Screen 2

  • Clock. I rarely use the alarm and timer, though I have used both. I use it to keep time zone info for cities with friends in (Odessa, Bangalore, Vienna, Chiba, etc.)
  • iTunes, App Store, obviously for purchases when not at my home Mac.
  • Photos. Rarely use. Sometimes for capturing screen-shots (like these) and them emailing to myself to incorporate into something else (like this).
  • IM+ Lite. IM client for AIM, etc. Rarely use.
  • TouchTerm and VNC for remotely connecting to other machines, Rarely use.
  • TWC and Weatherbug. When I want to see a weather map, hourly and 1- day forecast, and weather cameras I use these.
  • ShareContact. Rare. But, in Contacts, if you want to share someone’s contact info with someone else it will send it via email as a vcf attachment. I know a bunch of folks who would not know what to do with it. This sends text in the message body.
  • Stanza is like eReader. I think I was testing it. Don’t need it.
  • iTalk is a voice recorder. You need a mic.
  • Mars Hill. I wanted to see what their app did. I don’t use it.
Screen 3

  • PNC is an app to get to my back account, etc.
  • FedEx is obvious. I don’t use it.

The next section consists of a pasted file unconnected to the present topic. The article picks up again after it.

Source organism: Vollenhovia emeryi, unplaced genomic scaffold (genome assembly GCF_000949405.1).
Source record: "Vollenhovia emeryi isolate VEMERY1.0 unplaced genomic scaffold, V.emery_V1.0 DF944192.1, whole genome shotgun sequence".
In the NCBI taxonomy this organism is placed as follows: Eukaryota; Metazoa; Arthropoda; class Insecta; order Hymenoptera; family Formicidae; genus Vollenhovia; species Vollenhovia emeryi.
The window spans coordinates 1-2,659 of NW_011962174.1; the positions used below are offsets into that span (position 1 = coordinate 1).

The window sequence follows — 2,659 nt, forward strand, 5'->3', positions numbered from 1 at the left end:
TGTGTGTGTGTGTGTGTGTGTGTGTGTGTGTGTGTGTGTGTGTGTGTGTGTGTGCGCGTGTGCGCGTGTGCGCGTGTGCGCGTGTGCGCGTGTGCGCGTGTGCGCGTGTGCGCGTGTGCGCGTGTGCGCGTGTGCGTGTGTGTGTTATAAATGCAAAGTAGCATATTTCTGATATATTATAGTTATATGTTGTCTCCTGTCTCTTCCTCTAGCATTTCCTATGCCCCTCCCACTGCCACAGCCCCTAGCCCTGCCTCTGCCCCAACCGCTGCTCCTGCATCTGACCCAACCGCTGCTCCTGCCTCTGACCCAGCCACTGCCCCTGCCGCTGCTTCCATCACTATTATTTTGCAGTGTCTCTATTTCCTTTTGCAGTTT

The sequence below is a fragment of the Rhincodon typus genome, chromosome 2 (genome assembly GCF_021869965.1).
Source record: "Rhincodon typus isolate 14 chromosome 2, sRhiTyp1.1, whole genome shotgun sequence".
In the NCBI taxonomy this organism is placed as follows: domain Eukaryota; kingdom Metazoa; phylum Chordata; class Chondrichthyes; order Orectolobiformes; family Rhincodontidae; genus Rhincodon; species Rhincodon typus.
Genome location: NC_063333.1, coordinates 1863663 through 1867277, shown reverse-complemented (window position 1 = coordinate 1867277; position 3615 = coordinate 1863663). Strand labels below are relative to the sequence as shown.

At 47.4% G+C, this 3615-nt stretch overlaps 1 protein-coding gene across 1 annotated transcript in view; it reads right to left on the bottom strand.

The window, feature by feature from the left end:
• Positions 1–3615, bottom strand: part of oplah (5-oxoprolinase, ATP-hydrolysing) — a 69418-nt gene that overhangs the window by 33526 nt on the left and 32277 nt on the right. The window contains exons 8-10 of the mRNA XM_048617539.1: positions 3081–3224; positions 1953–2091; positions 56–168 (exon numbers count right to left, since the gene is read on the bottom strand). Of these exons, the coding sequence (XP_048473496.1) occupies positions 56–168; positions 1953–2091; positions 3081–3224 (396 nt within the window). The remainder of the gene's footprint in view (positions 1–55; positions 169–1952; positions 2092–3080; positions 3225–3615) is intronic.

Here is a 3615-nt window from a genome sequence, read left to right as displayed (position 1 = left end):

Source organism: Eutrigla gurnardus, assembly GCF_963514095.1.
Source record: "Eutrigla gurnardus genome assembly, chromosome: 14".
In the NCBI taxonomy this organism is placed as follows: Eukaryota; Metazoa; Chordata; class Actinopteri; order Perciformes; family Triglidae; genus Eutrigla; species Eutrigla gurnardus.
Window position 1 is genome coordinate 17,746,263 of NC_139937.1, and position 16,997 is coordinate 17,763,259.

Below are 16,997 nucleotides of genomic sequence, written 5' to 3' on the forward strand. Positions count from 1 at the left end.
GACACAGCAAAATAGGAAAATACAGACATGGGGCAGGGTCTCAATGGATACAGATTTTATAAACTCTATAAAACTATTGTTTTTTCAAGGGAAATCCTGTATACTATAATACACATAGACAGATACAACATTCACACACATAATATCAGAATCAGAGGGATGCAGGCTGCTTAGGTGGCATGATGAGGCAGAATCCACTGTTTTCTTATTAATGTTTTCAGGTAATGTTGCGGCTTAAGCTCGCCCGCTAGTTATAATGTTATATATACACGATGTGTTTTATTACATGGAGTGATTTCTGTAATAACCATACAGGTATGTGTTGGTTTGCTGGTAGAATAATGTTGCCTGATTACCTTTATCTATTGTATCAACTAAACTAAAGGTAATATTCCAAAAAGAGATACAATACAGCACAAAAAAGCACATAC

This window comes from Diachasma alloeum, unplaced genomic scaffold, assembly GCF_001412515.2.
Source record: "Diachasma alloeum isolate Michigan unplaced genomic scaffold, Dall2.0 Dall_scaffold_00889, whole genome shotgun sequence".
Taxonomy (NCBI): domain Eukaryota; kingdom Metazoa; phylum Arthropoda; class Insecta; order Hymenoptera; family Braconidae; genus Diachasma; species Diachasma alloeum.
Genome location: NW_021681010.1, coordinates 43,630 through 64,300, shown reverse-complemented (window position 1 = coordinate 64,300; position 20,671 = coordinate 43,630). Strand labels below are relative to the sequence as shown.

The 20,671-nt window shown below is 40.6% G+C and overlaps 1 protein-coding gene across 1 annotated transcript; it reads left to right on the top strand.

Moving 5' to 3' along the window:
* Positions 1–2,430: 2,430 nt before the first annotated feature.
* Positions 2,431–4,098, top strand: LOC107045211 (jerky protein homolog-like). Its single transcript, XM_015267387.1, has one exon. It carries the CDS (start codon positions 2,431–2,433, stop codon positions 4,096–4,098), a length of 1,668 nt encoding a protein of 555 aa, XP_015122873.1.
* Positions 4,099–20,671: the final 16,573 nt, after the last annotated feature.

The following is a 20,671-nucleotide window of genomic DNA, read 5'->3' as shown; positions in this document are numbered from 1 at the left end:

• Voice Memos, obvious. Came with the mic..
  • SkyVoyager, etc., were free on July 20 to celebrate the anniversary of the first moon landing.
  • AllRecipes. Cute, interesting, maybe useful.
  • B&N; is a B&N-branded; eReader. I don’t mean it is an eBook reader; I mean it is eReader with a B&N; wrapper. I’ve deleted it, but one might want it for the free dictionary and books.
Screen 4

  • This is True. A daily dose of See
  • Ambiance Lite. Cute. Different cover-noises. Rain on rood, rain on car roof, highway, train, etc.
  •, NY Times, USA Today, Stocks (which I don’t use, but is not removeable), all obvious.
  •, YouTube, linked to those video sites.
  • Videos are videos that I downloaded via iTunes on my Mac which converts to size for iPod touch. I’ve got videos saved from YouTube, movies I bought and illegally converted, etc.
  • Drinks Free. All sorts of drink recipes.
  • DocsToGo. Paid for it for Palm and I may have had to pay something for the version for the iPod/iPhone. Word, Excel, PowerPoint. There is a Mac-side application and this syncs with that.
  • Pingle is a central app for updating status or making microblogs on LinkedIn, Twitter, FaceBook, etc.
Screen 5

  • Games. Free ones. Mostly got for kids. I have to be incredibly bored to play any of them


iPod touch 3.0 Review

I was very glad for the 3.0 software update. I’ve wanted some of these new features since I moved from using a Palm handheld as my PDA to using an iPod touch. (See iPod touch Wishlist, and My New PDA: iPod touch. All of my “wishes” were granted except for the Task Manager.) The $9.95 (USD) was well worth it.

It is hard to decide which new feature is my #1. I don’t care, for example, about the enhancements to the Stocks app or the addition of the Voice Memos app. (I have the iTalk app, which I got when I bought a microphone from Griffin.

Here, in no special order, are my top new features, and why.
  • Copy and Paste. This is probably my #1 and it works with all of the Apple-supplied applications. It is intuitive, too, apparently. I did not look at the manual, first (of course). I just experimented. In a nutshell, it rocks!